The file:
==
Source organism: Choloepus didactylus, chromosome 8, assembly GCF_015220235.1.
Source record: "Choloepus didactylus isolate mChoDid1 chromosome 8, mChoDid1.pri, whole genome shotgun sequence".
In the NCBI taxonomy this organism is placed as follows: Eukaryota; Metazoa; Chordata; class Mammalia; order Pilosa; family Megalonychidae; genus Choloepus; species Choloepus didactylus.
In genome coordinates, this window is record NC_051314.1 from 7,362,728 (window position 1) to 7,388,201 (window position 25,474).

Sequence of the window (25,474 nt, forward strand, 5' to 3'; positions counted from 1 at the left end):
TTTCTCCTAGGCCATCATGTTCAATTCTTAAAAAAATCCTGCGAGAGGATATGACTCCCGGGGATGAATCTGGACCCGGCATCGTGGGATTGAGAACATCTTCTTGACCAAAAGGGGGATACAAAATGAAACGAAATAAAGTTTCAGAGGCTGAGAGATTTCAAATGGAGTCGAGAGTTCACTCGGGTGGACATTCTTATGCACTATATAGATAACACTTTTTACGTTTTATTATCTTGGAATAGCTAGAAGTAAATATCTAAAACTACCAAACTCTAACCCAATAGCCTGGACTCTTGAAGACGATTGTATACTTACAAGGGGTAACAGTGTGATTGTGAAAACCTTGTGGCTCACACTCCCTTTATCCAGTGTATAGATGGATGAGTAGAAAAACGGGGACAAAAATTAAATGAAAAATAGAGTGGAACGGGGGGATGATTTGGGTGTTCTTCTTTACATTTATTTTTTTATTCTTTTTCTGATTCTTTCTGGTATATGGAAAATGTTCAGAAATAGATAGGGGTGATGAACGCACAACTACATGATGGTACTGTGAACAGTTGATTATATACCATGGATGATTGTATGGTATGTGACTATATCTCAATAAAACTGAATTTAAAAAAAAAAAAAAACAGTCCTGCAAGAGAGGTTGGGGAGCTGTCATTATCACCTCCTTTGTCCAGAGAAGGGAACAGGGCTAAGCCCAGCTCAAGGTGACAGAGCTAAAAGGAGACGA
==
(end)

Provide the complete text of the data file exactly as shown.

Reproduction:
Source organism: Choloepus didactylus, chromosome 8, assembly GCF_015220235.1.
Source record: "Choloepus didactylus isolate mChoDid1 chromosome 8, mChoDid1.pri, whole genome shotgun sequence".
In the NCBI taxonomy this organism is placed as follows: Eukaryota; Metazoa; Chordata; class Mammalia; order Pilosa; family Megalonychidae; genus Choloepus; species Choloepus didactylus.
In genome coordinates, this window is record NC_051314.1 from 7,362,728 (window position 1) to 7,388,201 (window position 25,474).

Sequence of the window (25,474 nt, forward strand, 5' to 3'; positions counted from 1 at the left end):
TTTCTCCTAGGCCATCATGTTCAATTCTTAAAAAAATCCTGCGAGAGGATATGACTCCCGGGGATGAATCTGGACCCGGCATCGTGGGATTGAGAACATCTTCTTGACCAAAAGGGGGATACAAAATGAAACGAAATAAAGTTTCAGAGGCTGAGAGATTTCAAATGGAGTCGAGAGTTCACTCGGGTGGACATTCTTATGCACTATATAGATAACACTTTTTACGTTTTATTATCTTGGAATAGCTAGAAGTAAATATCTAAAACTACCAAACTCTAACCCAATAGCCTGGACTCTTGAAGACGATTGTATACTTACAAGGGGTAACAGTGTGATTGTGAAAACCTTGTGGCTCACACTCCCTTTATCCAGTGTATAGATGGATGAGTAGAAAAACGGGGACAAAAATTAAATGAAAAATAGAGTGGAACGGGGGGATGATTTGGGTGTTCTTCTTTACATTTATTTTTTTATTCTTTTTCTGATTCTTTCTGGTATATGGAAAATGTTCAGAAATAGATAGGGGTGATGAACGCACAACTACATGATGGTACTGTGAACAGTTGATTATATACCATGGATGATTGTATGGTATGTGACTATATCTCAATAAAACTGAATTTAAAAAAAAAAAAAAACAGTCCTGCAAGAGAGGTTGGGGAGCTGTCATTATCACCTCCTTTGTCCAGAGAAGGGAACAGGGCTAAGCCCAGCTCAAGGTGACAGAGCTAAAAGGAGACGA